Members of the National Guard arrive to secure the area outside the U.S. Capitol, Wednesday, Jan. 6, 2021, in Washington. (AP Photo/Jacquelyn Martin)
FOX Business has more on the outpouring from America's business leaders.
“I strongly condemn the violence in our nation’s capital. This is not who we are as a people or a country. We are better than this," JPMorgan Chase chairman and CEO Jamie Dimon wrote in a statement Wednesday.
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"Our elected leaders have a responsibility to call for an end to the violence, accept the results, and, as our democracy has for hundreds of years, support the peaceful transition of power. Now is the time to come together to strengthen our exceptional union.”
IBM's Arvind Krishna issued a similar call, condemning the "unprecedented lawlessness."
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"These actions have no place in our society and they must stop so our system of democracy can work," Krishna tweeted.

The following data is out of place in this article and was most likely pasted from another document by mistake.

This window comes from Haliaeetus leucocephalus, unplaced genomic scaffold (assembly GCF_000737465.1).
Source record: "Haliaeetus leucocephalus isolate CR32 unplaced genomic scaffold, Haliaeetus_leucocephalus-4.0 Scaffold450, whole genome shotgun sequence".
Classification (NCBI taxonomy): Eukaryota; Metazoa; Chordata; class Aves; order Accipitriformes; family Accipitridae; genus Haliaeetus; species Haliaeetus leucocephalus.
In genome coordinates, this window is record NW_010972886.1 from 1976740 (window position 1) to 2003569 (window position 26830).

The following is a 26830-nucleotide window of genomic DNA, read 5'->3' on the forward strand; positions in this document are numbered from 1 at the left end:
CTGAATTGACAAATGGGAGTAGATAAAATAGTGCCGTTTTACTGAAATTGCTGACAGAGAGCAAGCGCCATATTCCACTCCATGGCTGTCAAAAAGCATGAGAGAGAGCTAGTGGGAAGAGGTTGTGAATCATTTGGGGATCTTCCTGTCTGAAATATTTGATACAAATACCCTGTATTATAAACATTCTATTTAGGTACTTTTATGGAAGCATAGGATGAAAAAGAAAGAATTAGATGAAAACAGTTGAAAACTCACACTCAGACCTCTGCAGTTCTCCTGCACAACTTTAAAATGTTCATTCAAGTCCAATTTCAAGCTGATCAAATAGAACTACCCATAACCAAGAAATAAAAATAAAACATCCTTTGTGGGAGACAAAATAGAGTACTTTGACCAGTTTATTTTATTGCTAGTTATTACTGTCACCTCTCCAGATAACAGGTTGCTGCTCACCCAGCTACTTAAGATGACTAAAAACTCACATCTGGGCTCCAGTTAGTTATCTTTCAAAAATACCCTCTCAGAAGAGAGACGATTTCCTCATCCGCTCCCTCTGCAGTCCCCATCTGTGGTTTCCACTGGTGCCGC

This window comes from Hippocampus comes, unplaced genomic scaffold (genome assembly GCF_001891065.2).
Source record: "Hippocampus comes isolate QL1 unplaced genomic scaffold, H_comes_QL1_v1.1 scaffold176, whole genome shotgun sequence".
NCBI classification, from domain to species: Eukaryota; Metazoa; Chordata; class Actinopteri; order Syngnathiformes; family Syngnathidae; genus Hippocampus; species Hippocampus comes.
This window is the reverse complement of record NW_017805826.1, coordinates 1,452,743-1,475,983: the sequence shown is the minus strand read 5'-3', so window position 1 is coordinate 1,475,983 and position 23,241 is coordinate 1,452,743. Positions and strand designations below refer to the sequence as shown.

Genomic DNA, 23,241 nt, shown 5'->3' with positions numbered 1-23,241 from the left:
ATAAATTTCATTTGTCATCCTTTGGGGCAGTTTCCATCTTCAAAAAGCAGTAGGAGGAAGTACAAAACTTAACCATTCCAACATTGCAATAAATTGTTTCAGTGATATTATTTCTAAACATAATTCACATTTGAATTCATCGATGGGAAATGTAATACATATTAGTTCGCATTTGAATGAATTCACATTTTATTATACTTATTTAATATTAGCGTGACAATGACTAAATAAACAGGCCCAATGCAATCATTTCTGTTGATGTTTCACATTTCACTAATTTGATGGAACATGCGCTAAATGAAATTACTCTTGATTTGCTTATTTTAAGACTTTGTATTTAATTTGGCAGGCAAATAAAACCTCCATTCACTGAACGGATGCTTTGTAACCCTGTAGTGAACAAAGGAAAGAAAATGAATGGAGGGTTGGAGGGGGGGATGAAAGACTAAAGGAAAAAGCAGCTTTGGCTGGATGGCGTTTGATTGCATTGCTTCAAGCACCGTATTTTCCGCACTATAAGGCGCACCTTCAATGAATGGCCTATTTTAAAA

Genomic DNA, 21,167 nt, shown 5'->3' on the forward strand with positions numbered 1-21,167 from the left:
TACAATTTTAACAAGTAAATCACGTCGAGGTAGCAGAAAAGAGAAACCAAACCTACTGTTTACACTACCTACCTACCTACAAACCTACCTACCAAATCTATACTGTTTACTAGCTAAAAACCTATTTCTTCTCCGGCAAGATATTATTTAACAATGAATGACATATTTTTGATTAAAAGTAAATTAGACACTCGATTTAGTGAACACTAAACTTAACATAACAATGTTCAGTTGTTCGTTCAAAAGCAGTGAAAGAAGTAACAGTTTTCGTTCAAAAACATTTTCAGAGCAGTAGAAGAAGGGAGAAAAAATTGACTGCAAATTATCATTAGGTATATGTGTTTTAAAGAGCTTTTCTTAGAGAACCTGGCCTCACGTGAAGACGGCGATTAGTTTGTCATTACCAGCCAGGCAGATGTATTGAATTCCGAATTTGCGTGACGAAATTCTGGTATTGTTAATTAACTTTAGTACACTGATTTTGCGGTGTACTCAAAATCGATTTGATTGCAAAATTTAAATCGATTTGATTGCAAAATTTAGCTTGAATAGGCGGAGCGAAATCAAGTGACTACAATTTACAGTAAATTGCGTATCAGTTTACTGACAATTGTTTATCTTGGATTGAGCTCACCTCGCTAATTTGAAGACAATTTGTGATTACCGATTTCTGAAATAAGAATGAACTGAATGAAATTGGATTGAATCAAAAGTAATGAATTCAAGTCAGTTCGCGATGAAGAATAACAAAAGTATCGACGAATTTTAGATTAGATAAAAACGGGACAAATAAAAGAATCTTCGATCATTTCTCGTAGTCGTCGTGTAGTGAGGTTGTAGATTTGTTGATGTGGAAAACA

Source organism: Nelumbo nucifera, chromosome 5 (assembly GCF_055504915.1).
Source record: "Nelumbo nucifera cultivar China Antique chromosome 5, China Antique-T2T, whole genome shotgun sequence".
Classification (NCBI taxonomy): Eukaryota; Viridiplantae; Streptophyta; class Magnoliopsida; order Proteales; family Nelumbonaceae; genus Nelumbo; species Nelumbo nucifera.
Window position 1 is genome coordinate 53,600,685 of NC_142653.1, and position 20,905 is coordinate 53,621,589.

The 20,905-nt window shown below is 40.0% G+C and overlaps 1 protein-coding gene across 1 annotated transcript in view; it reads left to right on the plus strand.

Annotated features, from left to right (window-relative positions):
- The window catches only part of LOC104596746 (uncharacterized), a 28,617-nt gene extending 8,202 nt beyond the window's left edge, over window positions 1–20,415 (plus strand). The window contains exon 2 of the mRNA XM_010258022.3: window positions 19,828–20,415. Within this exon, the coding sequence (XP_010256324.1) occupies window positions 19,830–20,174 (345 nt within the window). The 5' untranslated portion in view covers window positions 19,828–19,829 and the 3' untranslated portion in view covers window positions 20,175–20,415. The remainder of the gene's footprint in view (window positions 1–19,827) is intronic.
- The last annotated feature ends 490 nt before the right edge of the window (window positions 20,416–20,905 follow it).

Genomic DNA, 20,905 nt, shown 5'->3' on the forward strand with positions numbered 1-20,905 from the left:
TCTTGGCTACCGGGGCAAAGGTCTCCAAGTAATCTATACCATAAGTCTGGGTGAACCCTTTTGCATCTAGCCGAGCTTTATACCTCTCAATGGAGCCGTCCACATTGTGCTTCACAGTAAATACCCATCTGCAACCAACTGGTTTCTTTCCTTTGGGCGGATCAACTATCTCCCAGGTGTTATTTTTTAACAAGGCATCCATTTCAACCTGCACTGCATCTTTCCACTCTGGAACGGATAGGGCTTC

Barstool Sports president Dave Portnoy said that 95% of Americans are "normal" and that its the "extreme right" and "extreme left" that "suck."
"Both sides filled with lunatics, crazies and morons," Portnoy added. "And almost all politicians are hypocrites who manipulate these idiots for personal gain."
JPMORGAN CEO JAMIE DIMON CONDEMNS CAPITOL HILL VIOLENCE
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Salesforce CEO Marc Benioff said our leaders "must call for peace and unity now," noting there is "no room for violence in our democracy"